The Effects of Fire on Rock Art: Microscopic Evidence Reveals the Importance of Weathering Rinds

Alice M. Tratebas, Niccole Villa Cerveny, Ronald Dorn

Research output: Contribution to journalArticlepeer-review

39 Scopus citations


This paper presents results of the first study of pre-fire and post-fire samples collected from rock engravings and adjacent sandstone joint faces. A 2001 wildfire at Whoopup Canyon, Wyoming, stimulated a comparison of 1991 and 2003 samples. Optical microscopy of ultra-thin sections, backscattered electron microscopy, x-ray (energy dispersive and wavelength dispersive) analysis of cross sections, and high-resolution transmission electron microscopy reveal that fires create some thermal fractures that enhance panel erosion, but most of the fire-induced erosion occurs along weathering rinds that form long before petroglyph manufacturing. In addition, rock varnish on top of petroglyphs experiences spalling, and fire ash with a clear potassium spike strongly adheres to rock varnish on petroglyphs and spalled sandstone. In the past, site managers assumed minimal damage away from massive spalls and other macrodamage on fire affected petroglyphs, an assumption no longer tenable. Since it is difficult to protect rock art after a fire starts, mitigation efforts can include identification of areas of intense weathering-rind development as locales most susceptible to erosion, and clearing trees and shrubs near rock art by hand.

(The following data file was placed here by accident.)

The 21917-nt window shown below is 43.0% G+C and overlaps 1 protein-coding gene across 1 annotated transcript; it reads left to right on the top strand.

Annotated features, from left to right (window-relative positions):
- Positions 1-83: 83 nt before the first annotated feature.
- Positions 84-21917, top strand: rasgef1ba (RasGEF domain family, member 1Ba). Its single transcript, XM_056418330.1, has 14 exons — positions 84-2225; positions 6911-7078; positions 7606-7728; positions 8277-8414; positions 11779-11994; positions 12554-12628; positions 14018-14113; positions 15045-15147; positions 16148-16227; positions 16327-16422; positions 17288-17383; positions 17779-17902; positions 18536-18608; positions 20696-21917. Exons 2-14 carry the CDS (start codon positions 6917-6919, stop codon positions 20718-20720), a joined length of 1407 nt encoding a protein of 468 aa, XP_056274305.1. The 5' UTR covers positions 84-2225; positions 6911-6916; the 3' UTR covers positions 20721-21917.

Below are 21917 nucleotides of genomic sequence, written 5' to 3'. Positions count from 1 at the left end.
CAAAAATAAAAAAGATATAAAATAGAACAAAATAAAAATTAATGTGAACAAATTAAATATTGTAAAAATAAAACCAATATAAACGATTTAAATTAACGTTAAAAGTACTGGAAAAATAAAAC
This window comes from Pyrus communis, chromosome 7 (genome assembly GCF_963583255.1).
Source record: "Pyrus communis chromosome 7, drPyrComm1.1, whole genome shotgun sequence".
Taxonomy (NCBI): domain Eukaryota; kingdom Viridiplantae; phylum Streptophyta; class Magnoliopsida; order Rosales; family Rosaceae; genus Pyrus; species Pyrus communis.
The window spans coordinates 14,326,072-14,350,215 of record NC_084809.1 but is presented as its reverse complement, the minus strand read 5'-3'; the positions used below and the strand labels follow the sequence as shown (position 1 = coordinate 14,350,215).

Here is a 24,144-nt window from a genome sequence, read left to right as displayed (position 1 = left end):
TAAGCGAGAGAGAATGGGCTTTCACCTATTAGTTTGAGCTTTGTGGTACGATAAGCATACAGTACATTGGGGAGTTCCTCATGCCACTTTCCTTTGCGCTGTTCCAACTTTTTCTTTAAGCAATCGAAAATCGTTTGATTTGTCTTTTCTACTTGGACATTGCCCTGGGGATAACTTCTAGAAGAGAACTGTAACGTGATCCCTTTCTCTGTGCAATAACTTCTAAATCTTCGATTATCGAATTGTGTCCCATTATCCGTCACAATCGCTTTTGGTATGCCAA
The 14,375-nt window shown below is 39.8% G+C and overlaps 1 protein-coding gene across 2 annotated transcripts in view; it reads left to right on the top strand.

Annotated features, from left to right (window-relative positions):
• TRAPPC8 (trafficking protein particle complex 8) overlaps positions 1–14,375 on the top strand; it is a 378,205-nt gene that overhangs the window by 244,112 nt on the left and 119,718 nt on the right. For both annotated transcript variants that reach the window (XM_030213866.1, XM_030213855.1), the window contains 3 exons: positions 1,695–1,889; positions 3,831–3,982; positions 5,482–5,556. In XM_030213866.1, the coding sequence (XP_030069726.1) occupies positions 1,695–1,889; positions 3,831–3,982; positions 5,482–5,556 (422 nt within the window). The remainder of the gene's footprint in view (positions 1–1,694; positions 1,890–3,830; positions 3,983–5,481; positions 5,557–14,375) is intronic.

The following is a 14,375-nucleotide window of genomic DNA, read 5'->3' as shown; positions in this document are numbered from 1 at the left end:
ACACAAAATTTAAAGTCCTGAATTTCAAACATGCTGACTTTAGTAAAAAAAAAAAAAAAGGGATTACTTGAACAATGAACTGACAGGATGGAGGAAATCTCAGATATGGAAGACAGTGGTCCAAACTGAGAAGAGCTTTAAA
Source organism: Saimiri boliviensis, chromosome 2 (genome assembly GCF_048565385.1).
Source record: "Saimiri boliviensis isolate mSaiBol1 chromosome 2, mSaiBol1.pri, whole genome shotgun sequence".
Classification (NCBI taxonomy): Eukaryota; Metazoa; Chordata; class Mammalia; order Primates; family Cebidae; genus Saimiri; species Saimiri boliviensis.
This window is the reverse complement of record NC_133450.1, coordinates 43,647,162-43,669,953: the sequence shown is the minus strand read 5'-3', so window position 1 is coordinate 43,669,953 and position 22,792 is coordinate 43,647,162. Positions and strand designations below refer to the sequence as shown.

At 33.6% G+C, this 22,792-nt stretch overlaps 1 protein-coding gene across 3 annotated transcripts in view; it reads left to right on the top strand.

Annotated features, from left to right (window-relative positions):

Original languageEnglish (US)
Pages (from-to)313-333
Number of pages21
JournalPhysical Geography
Issue number4
StatePublished - Jan 1 2004


  • Fire
  • Geomorphology
  • Rock art
  • Sandstone
  • Weathering

ASJC Scopus subject areas

  • Environmental Science(all)
  • Atmospheric Science
  • Earth and Planetary Sciences (miscellaneous)
  • Earth and Planetary Sciences(all)


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